Bio: Hyejin Park is an academic researcher from Florida State University. The author has contributed to research in topics: eHealth & Literacy. The author has an hindex of 7, co-authored 20 publications receiving 182 citations.
TL;DR: Assessment of eHealth literacy among undergraduate nursing students in South Korea provides fundamental data for education administrators and educators to begin supporting students with appropriate education programs to enhance their e health literacy.
Abstract: Summary Background With the Internet being the preferred primary source for information seekers, 9 out of 10 Internet users report that they have looked online for health information in South Korea. Nurses as well as nursing students need to be knowledgeable about online health information resources and able to evaluate relevant information online in order to assist patients and patients' families' access. Study Objective The purpose of the study was to assess eHealth literacy among undergraduate nursing students in South Korea. The specific aims were to: 1) identify the self-reported eHealth literacy levels, and 2) determine differences in levels of eHealth literacy between pre-nursing and nursing students. Methods This study used a descriptive comparison design. One hundred and seventy-six undergraduate nursing students in South Korea participated. Participants were asked to complete the eHealth Literacy Scale. Collected data were analyzed using a descriptive statistical method and t-tests. Results Participants responded that the Internet is a useful or very useful tool in helping them make health-related decisions. Furthermore, participants felt that it is important to be able to access health resources on the Internet. The majority of the participants either agreed or strongly agreed that they felt comfortable using the Internet with awareness of what information is available and of their skill to find information. Only a few respondents agreed or strongly agreed that they had the ability to differentiate between a high quality and a low quality health resource on the Internet. Students enrolled in nursing scored higher means in all eHealth literacy items than students enrolled in pre-nursing. Six out of ten eHealth literacy items showed significant differences between two groups. Conclusion Findings from this study provide fundamental data for education administrators and educators to begin supporting students with appropriate education programs to enhance their eHealth literacy.
TL;DR: Study findings show that the level of eHealth literacy influences cancer information seeking and people who have a low level of EHealth literacy need more education about seeking information than do those with a higher level ofeHealth literacy.
Abstract: Cancer is a critical disease with a high mortality rate in the US. Although useful information exists on the Internet, many people experience difficulty finding information about cancer prevention because they have limited eHealth literacy. This study aimed to identify relationships between the level of eHealth literacy and cancer information seeking experience or prior experience with cancer screening tests. A total of 108 adults participated in this study through questionnaires. Data covering demographics, eHealth literacy, cancer information seeking experience, educational needs for cancer information searching, and previous cancer screening tests were obtained. Study findings show that the level of eHealth literacy influences cancer information seeking. Individuals with low eHealth literacy are likely to be less confident about finding cancer information. In addition, people who have a low level of eHealth literacy need more education about seeking information than do those with a higher level of eHealth literacy. However, there is no significant relationship between eHealth literacy and cancer screening tests. More people today are using the Internet for access to information to maintain good health. It is therefore critical to educate those with low eHealth literacy so they can better self-manage their health.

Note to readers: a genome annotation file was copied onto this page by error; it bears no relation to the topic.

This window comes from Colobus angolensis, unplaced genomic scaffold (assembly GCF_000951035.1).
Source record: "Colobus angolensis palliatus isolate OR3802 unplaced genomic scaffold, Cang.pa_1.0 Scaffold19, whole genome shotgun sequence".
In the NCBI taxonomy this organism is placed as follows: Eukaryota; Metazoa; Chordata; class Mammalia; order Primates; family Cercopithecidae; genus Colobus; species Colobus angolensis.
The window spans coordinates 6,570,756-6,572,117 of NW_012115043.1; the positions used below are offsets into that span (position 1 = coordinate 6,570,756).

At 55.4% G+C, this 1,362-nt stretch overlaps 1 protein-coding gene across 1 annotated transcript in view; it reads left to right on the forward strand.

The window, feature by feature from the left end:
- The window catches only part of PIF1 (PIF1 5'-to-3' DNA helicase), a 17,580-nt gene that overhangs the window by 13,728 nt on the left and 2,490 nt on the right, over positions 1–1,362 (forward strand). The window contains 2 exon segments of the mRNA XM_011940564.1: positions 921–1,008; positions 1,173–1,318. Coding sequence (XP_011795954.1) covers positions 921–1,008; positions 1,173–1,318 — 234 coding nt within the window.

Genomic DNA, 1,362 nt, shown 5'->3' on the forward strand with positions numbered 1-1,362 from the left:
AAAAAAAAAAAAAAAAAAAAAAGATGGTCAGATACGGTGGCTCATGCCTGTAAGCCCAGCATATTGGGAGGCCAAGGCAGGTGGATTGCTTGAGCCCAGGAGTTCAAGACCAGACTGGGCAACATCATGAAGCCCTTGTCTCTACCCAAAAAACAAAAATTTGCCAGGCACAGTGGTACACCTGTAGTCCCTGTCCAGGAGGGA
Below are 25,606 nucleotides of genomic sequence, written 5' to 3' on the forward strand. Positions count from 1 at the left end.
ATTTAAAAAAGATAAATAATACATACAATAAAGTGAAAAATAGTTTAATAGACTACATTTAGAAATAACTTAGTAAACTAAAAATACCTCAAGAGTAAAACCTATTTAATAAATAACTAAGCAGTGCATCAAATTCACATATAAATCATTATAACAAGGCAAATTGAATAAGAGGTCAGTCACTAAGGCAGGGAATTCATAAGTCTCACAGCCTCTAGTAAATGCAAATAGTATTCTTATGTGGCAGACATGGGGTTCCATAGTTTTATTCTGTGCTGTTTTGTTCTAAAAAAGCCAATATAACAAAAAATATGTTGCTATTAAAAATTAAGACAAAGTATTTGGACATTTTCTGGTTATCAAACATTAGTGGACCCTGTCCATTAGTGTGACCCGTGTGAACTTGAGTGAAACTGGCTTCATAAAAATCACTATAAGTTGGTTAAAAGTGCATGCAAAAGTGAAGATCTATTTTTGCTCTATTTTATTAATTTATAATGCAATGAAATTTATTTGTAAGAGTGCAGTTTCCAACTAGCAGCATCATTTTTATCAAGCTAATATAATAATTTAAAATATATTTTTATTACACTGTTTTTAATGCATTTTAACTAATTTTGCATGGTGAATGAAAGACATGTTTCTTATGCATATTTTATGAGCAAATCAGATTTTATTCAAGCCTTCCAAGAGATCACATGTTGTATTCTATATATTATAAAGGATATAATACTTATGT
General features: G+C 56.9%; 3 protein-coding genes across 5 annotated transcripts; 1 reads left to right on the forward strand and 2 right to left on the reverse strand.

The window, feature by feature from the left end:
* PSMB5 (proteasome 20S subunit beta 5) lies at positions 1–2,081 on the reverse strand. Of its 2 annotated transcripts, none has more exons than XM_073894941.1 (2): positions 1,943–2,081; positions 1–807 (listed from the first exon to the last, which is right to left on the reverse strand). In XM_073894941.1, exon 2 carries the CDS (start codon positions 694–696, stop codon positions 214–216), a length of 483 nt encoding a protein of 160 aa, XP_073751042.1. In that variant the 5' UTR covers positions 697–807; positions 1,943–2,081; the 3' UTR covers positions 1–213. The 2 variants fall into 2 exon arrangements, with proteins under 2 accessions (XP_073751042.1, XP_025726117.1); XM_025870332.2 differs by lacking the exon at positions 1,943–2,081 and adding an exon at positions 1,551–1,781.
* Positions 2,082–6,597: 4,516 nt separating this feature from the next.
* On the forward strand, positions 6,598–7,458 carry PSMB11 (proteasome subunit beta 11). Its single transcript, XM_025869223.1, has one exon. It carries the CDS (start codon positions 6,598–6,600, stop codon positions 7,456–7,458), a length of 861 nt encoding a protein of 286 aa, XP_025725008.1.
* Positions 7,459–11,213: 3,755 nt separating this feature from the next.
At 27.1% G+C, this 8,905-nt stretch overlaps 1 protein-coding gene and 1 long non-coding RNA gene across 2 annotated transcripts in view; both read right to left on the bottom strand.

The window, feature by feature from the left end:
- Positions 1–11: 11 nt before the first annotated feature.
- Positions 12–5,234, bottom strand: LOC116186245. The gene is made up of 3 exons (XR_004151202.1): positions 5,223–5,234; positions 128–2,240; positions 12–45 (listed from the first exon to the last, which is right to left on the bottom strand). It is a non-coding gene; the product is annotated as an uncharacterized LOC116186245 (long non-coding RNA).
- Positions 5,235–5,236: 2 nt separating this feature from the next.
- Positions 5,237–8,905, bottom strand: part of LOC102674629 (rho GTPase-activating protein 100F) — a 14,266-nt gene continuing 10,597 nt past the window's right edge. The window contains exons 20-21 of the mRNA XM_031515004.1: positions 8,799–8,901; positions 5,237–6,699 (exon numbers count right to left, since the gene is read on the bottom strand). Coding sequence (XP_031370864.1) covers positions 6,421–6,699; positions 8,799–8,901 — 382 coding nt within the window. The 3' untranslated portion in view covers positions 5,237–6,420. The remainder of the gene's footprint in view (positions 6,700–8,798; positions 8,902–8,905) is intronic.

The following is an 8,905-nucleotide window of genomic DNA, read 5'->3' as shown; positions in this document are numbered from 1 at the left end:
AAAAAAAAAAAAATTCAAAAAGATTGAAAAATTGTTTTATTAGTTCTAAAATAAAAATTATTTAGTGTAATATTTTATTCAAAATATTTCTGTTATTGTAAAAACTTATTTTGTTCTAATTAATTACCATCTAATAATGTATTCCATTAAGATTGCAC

TL;DR: The findings from this study can help in establishing more effective strategies to provide better cancer information among Korean Americans by assessing their cancer information seeking trends and information needs.
Abstract: Korean Americans tend to have less access to health service and cancer screening tests than all US population. It is necessary to understand their current cancer information-seeking behaviors and information needs to more effectively provide adequate cancer information. However, there is little known about their cancer information seeking behaviors and needs. The purpose of the study was to understand cancer information seeking behaviors and information needs among Korean Americans. Data were collected from MissyUSA, which is one of the biggest websites for the Korean community in the USA. A total of 393 free-texts from January to June 2013 were reviewed; 120 were deleted because the messages were not related to cancer health information. A total of 273 posted free-texts were analyzed for this study, using an open source text-mining software program called AntConc 3.2.4. The extracted terms were categorized based on coding systems, after linguistic variations were handled. Terms such as “surgery,” “breast cancer,” “examination,” “cancer” (unspecified), “Korea,” and “pain” were most frequently identified. Medical topics accounted for 71.4 % of the main topics of the postings. Treatment was the most frequently discussed in the medical topics while in the non-medical category, the most frequently discussed topic was recommendations for hospitals or doctors. In relation to types of cancer, breast cancer was the greatest concern, followed by cervical and liver cancer. The findings from this study can help in establishing more effective strategies to provide better cancer information among Korean Americans by assessing their cancer information seeking trends and information needs.
TL;DR: The findings suggest the need for eHealth education and support to health consumers from healthcare professionals, in particular, how to access and evaluate the quality of health information.